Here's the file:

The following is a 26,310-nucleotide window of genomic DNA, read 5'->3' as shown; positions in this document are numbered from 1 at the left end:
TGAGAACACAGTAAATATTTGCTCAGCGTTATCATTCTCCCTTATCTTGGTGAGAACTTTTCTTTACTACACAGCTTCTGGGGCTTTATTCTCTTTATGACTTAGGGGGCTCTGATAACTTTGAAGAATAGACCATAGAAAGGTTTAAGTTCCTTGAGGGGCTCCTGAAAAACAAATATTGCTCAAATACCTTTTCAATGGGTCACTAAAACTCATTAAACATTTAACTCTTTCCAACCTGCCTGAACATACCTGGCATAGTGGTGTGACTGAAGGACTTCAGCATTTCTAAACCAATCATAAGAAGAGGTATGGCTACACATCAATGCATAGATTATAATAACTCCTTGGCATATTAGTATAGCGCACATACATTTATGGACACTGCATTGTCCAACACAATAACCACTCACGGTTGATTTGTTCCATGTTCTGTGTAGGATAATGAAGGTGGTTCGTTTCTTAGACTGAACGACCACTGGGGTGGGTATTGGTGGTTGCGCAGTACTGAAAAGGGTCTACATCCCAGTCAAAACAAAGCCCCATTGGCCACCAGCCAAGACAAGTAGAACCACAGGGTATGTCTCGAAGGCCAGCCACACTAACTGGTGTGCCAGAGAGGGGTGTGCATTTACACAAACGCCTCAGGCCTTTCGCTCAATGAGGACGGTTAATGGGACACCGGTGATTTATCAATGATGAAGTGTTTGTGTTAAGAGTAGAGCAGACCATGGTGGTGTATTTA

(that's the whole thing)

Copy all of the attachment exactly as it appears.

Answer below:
The following is a 26,310-nucleotide window of genomic DNA, read 5'->3' as shown; positions in this document are numbered from 1 at the left end:
TGAGAACACAGTAAATATTTGCTCAGCGTTATCATTCTCCCTTATCTTGGTGAGAACTTTTCTTTACTACACAGCTTCTGGGGCTTTATTCTCTTTATGACTTAGGGGGCTCTGATAACTTTGAAGAATAGACCATAGAAAGGTTTAAGTTCCTTGAGGGGCTCCTGAAAAACAAATATTGCTCAAATACCTTTTCAATGGGTCACTAAAACTCATTAAACATTTAACTCTTTCCAACCTGCCTGAACATACCTGGCATAGTGGTGTGACTGAAGGACTTCAGCATTTCTAAACCAATCATAAGAAGAGGTATGGCTACACATCAATGCATAGATTATAATAACTCCTTGGCATATTAGTATAGCGCACATACATTTATGGACACTGCATTGTCCAACACAATAACCACTCACGGTTGATTTGTTCCATGTTCTGTGTAGGATAATGAAGGTGGTTCGTTTCTTAGACTGAACGACCACTGGGGTGGGTATTGGTGGTTGCGCAGTACTGAAAAGGGTCTACATCCCAGTCAAAACAAAGCCCCATTGGCCACCAGCCAAGACAAGTAGAACCACAGGGTATGTCTCGAAGGCCAGCCACACTAACTGGTGTGCCAGAGAGGGGTGTGCATTTACACAAACGCCTCAGGCCTTTCGCTCAATGAGGACGGTTAATGGGACACCGGTGATTTATCAATGATGAAGTGTTTGTGTTAAGAGTAGAGCAGACCATGGTGGTGTATTTA